PMOD Alzheimer's Discrimination Tool Introduction

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PMOD Alzheimer's Discrimination Tool Introduction

The PMOD Alzheimer's Discrimination Tool (PALZ) supports the fully automatic analysis of FDG brain PET scans acquired from patients with clinical symptoms of Alzheimer's Dementia (AD). It is based on the data of a large multi-center trial and implements the proven discrimination methodology developed by Prof. K. Herholz et al. [1].

Methodology

It is a prerequisite for the applicability of the analysis that the patient suffers from clinical symptoms of AD. Assuming that this is the case, the PALZ tool performs the following processing steps with a loaded FDG brain PET scan:

For a thorough understanding of the discrimination analysis please refer to the NeuroImage article which exactly describes how the method was derived and validated [1].

Results

AD t-sum [1]: The discrimination analysis described above provides the basis for a statistical test with null hypothesis "The AD t-sum is normal". As the distribution of the AD t-sum has been assessed in the control group, a 95% prediction limit and error probabilities were calculated. In the evaluation, the AD t-sum was shown to be a highly sensitive indicator of scan abnormality [1]. Therefore, if the AD t-sum is within the normal range it is unlikely that a tested individual has AD. Otherwise, if the AD t-sum is outside the 95% prediction limit, the null hypothesis is rejected ("AD t-sum within AD regions is abnormal"), and the error probability is stated (eg. "Error probability < 0.0001"). Such a finding, always in conjunction with clinical symptoms, supports a diagnosis of AD.

PET Score [4]: The PET Score was shown to be a valid imaging biomarker for monitoring the progression of mild cognitive impairment (MCI) to Alzheimer's disease (AD). Its excellent test-retest reliability and signal strength is expected to allow substantially reducing the number of subjects or shortening of study duration in clinical trials.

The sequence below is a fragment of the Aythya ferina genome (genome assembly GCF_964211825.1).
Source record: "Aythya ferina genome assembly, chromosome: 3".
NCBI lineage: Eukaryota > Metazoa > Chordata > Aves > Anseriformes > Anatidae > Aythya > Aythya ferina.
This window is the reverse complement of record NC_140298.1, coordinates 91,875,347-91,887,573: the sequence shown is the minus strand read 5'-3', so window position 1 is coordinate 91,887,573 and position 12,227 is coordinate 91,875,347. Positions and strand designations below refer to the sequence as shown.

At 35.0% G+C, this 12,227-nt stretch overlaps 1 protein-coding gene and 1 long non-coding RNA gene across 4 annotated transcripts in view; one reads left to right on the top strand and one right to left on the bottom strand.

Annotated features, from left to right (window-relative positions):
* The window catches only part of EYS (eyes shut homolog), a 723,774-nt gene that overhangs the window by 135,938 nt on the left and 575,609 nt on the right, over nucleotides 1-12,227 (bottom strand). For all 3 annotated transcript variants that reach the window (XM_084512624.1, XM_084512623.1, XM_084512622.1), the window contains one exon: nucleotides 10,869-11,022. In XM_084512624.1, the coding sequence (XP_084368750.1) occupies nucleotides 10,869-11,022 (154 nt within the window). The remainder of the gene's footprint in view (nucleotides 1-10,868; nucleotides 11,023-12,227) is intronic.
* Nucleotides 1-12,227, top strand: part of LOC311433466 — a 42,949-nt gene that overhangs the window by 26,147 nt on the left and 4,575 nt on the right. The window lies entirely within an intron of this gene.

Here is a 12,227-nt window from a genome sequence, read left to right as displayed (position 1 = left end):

Clusters: The outcome of the cluster analysis is not quantitative and solely intended for the visualization of concentrated area of abnormal voxels. Note that even in perfectly normal individuals up to 5% of all voxels may appear abnormal, and the appearance of a few abnormal clusters does not indicate any abnormality.

Validation

In 2009 the performance of the PALZ tool was assessed with a large number of cases from two independent databases (ADNI and NEST-DD) [5]. The databases differ regarding the demographics and the acquisition protocols as summarized below. The data sets were processed with PALZ, and the AD t-sum outcome used to calculate sensitivity and specificity.

 

Controls

Mild AD-patients

Protocol

Results

ADNI

102 controls,
age 76±4.9,
MMSE 28.9±1.1

89 patients,
age 75.7±7.6
MMSE 23.5±2.1

Eyes open,
quiet darkened room, 3D

Sensitivity: 83%
Specificity: 78%

NEST-DD

36 controls,
age 62±45;
MMSE 29.6±0.7

237 patients,
age 70.8±8,
MMSE 20.9±4.4

Eyes closed

Sensitivity: 78%
Specificity: 94%

The main outcome of the study is the confirmation of the high accuracy of FDG PET with PALZ for the discrimination between AD patients and normal controls. Furthermore it was demonstrated that although the eyes open condition results in higher occipital glucose consumption, there is no relevant effect on the AD t-sum. Therefore, PALZ can be equally applied to studies with eyes open or closed during the uptake phase. Only 7 out of 464 images had to be excluded from the analysis due to a failure of the normalization procedure.

Applicability

The PALZ tool may only be used to analyze FDG brain scans of patients with suspected AD. Note that the following guidelines must be observed to avoid invalid results:

CAUTION: The PALZ tool is not a general brain FDG analysis tool and thus not suited to search for non AD-related defects in FDG brain scans. Any other disease that also affects the association brain areas, which are abnormal in AD, may also lead to a significantly abnormal result. Scientific evidence is not yet sufficient for the interpretation of an abnormal AD t-sum in subjects without clinical symptoms of AD.

Disclaimer

THE PMOD ALZHEIMER'S DISCRIMINATION ANALYSIS (PALZ) TOOL HAS NO APPROVAL FOR CLINICAL USE. THEREFORE, THE PALZ TOOL MAY ONLY BE USED FOR RESEARCH OR INVESTIGATIONAL PURPOSES.